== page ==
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I’m curious about your beliefs

Curiosity is a viable alternative to belief.

That is, if you can’t get yourself to believe in an idea, simply make up your mind to be curious about it.

By “curiosity”, I mean “the state of mind that is open to exploring something new or trying something different in an effort to see what happens next.”

So, let’s say you’re interested in starting a new business or you’re eager to put an end to a self-destructive habit:

The approach I am advocating would say “screw trying to make yourself believe that you’re going to succeed.” Instead, just try something different.

Take a chance on the unknown.


Let go of the pressure to know what you don’t know.

Release the burden of having to be certain of this or that.

Do something you haven’t done before and observe what happens.

Make notes. Improve what you can. Then, repeat the process.

The future doesn’t belong to the believers; it belongs to the explorers.

Having your mind made up, even if you’re right, wont automatically get you anywhere.

But being open to possibility will always give rise to new adventures, fresh insights, and fascinating discoveries.

So if you’ve got something to believe in, and it actually makes your life better, then don’t stop believing.

If, on the other hand, you have a hard time believing, or you simply don’t know what to place your faith in, try diving into the deep wild waters of visceral experience. You may not emerge with any creeds or dogmas, but you’ll find out what you’re made of. And knowing what you are made of will bring you greater value than most of the stuff people try to get you to believe anyway.

At least that’s the way I see it.


T.K. Coleman

If, in the process of exploring, you uncover any cool ideas, please let me know. I’m curious about your beliefs.

It’s called “self-help”, not “self-hate”

We all have the right to love ourselves regardless of our perceived flaws.

There is a dignity that comes with being human and this dignity exists prior to, and independent of, any improvements we need to make.

Self-help, personal development, and spiritual practice are not means by which we become worthy. They are simply disciplines through which we facilitate the acceptance and expression of our innate and unconditional value.

The power that fuels dreams

A good parent loves their child.

That doesn’t mean they enjoy waking up to comfort their crying baby in the wee hours of the morning.

That doesn’t mean they enjoy wondering where their teenage kid is when he’s an hour past his curfew.

That doesn’t mean they always feel comfortable when their son or daughter makes unorthodox decisions and seemingly poor choices.

That doesn’t mean they find it pleasant when their child whines and pouts about not getting their way.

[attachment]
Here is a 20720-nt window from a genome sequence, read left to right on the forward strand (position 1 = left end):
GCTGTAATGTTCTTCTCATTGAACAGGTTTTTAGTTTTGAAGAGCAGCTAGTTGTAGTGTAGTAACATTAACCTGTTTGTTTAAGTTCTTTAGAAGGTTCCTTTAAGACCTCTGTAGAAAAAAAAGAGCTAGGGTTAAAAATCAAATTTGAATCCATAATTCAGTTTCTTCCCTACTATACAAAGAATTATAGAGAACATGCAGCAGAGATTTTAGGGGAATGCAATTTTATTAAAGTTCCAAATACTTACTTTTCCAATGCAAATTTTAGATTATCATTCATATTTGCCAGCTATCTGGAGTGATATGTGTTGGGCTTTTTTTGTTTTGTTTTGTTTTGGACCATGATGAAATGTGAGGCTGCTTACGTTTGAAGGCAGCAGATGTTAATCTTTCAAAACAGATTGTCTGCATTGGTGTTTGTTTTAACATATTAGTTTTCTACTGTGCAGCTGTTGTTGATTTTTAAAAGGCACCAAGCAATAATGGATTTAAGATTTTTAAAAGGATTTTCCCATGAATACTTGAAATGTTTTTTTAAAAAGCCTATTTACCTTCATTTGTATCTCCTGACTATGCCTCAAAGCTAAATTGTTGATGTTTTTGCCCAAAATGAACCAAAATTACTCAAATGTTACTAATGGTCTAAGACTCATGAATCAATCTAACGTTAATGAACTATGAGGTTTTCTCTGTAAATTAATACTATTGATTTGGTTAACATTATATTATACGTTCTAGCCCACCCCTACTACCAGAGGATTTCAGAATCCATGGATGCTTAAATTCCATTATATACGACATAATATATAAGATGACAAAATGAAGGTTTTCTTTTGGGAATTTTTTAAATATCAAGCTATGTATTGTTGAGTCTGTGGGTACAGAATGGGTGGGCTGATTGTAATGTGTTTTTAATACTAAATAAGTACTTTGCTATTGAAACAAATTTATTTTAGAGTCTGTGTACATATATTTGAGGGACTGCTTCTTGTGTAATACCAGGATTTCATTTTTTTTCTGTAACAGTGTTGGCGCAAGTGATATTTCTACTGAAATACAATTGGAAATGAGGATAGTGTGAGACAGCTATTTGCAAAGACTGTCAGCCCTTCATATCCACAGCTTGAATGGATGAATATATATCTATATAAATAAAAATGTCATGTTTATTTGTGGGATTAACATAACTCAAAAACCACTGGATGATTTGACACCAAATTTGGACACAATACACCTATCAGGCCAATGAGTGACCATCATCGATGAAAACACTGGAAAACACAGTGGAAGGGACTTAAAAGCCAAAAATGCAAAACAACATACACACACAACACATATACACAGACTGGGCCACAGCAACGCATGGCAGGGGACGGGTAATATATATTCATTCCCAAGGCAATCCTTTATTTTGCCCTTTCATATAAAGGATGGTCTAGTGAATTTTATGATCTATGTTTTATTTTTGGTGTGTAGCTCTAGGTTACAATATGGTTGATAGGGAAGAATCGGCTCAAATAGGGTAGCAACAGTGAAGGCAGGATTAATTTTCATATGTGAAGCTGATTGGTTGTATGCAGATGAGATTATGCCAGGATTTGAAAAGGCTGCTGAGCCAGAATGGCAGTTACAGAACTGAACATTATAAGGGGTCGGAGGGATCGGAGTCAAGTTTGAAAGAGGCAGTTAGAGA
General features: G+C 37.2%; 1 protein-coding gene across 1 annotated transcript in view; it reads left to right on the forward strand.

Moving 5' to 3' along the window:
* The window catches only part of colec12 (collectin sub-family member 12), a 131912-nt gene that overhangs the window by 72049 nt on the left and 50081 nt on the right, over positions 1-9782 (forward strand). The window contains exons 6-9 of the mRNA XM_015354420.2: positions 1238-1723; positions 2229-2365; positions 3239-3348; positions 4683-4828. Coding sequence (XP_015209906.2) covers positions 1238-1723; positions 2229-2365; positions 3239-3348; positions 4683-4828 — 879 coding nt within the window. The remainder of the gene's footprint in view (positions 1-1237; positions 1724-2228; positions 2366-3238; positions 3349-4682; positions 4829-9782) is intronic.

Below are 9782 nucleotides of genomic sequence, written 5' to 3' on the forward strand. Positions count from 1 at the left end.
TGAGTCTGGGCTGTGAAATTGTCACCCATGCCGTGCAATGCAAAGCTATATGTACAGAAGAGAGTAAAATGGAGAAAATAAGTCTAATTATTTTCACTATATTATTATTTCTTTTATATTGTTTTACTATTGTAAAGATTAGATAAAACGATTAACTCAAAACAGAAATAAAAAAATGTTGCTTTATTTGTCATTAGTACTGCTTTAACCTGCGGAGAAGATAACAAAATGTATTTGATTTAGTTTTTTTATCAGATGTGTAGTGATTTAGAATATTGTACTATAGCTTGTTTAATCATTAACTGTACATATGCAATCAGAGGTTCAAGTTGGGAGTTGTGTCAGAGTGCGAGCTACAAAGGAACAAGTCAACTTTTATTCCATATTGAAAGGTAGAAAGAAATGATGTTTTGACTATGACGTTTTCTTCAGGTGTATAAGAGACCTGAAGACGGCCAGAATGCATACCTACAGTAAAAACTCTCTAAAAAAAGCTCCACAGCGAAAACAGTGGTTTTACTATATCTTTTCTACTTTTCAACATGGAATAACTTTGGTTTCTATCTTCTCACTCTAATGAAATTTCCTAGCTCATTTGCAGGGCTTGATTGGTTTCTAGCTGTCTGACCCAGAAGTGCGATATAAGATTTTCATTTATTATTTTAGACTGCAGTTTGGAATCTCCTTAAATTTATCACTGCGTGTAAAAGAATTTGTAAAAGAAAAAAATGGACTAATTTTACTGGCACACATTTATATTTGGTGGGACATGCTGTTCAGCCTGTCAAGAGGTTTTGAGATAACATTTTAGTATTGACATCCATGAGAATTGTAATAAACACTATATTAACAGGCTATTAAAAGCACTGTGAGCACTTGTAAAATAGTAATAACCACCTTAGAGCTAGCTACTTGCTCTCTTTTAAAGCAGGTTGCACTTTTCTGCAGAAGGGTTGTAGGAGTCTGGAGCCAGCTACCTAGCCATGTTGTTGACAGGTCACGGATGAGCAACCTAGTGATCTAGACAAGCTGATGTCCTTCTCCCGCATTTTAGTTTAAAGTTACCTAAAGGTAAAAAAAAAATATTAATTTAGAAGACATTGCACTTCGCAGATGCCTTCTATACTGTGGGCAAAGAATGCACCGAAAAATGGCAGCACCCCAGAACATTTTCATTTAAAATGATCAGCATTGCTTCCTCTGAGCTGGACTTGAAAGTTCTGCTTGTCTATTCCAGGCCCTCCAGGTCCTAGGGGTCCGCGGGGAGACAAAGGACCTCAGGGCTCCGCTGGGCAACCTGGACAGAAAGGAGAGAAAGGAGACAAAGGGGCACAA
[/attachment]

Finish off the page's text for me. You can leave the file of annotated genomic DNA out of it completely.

That doesn’t mean they’re going to have a good time when, not if, they have to watch their child suffer.

All aspects of parenting are not easy and fun.

Nevertheless, a good parent loves their child.

And it’s the power of love, not the ability to find an easy way, that sees them through.

Dreams are the offspring of one’s soul.

And like all offspring, there are aspects of nurturing, cultivating, and supporting one’s dreams that simply aren’t easy or fun.

And as it is with a parent, it’s the power of love, not the ability to find an easy way, that sees dreamers through.

Give a damn!

Skill gets the job done, but the appearance of having skill gets the job.

Being qualified capitalizes the opportunity. Looking qualified creates the opportunity.

Character counts, but conversations rarely get started with character. They typically start with facial expressions, body language, style of dress, and a host of other so-called superficial elements.

Perception is not reality, but people wont show interest in the reality if the perception is too distracting.

Your personality is like a beautiful treasure sitting in the living room of a lovely home waiting to be adored. The perception people have of you is like the greeter at the front door of the home. If people can’t get pass that greeter, they’ll never see nor appreciate the beautiful treasure inside.

Here’s today’s two cents:

Give a damn about your appearance!

Giving a damn has nothing to do with playing by rules you don’t believe in.

Giving a damn is not about being prim, proper, and politically correct.

Giving a damn isn’t about making sure no one ever feels uncomfortable around you.

Giving a damn is about investing a modicum of energy into conducting yourself in a way that’s consistent with the results YOU want to create.

You can’t judge a book by its cover, but you can evaluate how the publisher wants the book to be perceived.

At least that’s the way I see it.


T.K. Coleman

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